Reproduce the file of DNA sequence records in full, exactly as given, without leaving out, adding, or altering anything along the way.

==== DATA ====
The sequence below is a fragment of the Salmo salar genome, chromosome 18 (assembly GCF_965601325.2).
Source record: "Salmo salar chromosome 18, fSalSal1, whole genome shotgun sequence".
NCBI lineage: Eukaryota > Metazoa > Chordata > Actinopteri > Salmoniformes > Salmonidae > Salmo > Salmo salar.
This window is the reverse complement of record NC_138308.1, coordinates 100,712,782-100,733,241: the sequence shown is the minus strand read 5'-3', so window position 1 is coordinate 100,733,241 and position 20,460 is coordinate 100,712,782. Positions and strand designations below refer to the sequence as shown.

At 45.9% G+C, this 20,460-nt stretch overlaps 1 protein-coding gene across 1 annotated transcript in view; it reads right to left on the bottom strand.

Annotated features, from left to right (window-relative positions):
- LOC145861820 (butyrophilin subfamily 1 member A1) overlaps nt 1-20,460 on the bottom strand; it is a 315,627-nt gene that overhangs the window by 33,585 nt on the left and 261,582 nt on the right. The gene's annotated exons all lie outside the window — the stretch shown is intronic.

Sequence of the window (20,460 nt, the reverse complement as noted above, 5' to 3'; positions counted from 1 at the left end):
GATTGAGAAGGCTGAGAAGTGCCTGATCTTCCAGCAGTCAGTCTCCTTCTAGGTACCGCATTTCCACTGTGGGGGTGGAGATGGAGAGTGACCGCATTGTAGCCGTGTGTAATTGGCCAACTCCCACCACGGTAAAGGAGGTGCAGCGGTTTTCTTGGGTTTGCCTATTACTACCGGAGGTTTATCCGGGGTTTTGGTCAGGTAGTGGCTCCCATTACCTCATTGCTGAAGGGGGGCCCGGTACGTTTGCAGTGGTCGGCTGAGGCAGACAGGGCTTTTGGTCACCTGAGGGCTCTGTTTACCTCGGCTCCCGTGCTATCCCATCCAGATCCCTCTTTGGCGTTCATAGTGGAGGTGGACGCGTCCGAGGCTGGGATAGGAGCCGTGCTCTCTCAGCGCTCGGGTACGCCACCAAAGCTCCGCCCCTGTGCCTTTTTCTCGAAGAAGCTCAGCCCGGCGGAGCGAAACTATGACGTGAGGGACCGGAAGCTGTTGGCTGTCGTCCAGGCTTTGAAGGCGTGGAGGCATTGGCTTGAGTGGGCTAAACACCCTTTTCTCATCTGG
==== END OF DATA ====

The sequence below is a fragment of the Salmo salar genome, chromosome 18 (assembly GCF_965601325.2).
Source record: "Salmo salar chromosome 18, fSalSal1, whole genome shotgun sequence".
NCBI lineage: Eukaryota > Metazoa > Chordata > Actinopteri > Salmoniformes > Salmonidae > Salmo > Salmo salar.
This window is the reverse complement of record NC_138308.1, coordinates 100,712,782-100,733,241: the sequence shown is the minus strand read 5'-3', so window position 1 is coordinate 100,733,241 and position 20,460 is coordinate 100,712,782. Positions and strand designations below refer to the sequence as shown.

At 45.9% G+C, this 20,460-nt stretch overlaps 1 protein-coding gene across 1 annotated transcript in view; it reads right to left on the bottom strand.

Annotated features, from left to right (window-relative positions):
- LOC145861820 (butyrophilin subfamily 1 member A1) overlaps nt 1-20,460 on the bottom strand; it is a 315,627-nt gene that overhangs the window by 33,585 nt on the left and 261,582 nt on the right. The gene's annotated exons all lie outside the window — the stretch shown is intronic.

Sequence of the window (20,460 nt, the reverse complement as noted above, 5' to 3'; positions counted from 1 at the left end):
GATTGAGAAGGCTGAGAAGTGCCTGATCTTCCAGCAGTCAGTCTCCTTCTAGGTACCGCATTTCCACTGTGGGGGTGGAGATGGAGAGTGACCGCATTGTAGCCGTGTGTAATTGGCCAACTCCCACCACGGTAAAGGAGGTGCAGCGGTTTTCTTGGGTTTGCCTATTACTACCGGAGGTTTATCCGGGGTTTTGGTCAGGTAGTGGCTCCCATTACCTCATTGCTGAAGGGGGGCCCGGTACGTTTGCAGTGGTCGGCTGAGGCAGACAGGGCTTTTGGTCACCTGAGGGCTCTGTTTACCTCGGCTCCCGTGCTATCCCATCCAGATCCCTCTTTGGCGTTCATAGTGGAGGTGGACGCGTCCGAGGCTGGGATAGGAGCCGTGCTCTCTCAGCGCTCGGGTACGCCACCAAAGCTCCGCCCCTGTGCCTTTTTCTCGAAGAAGCTCAGCCCGGCGGAGCGAAACTATGACGTGAGGGACCGGAAGCTGTTGGCTGTCGTCCAGGCTTTGAAGGCGTGGAGGCATTGGCTTGAGTGGGCTAAACACCCTTTTCTCATCTGG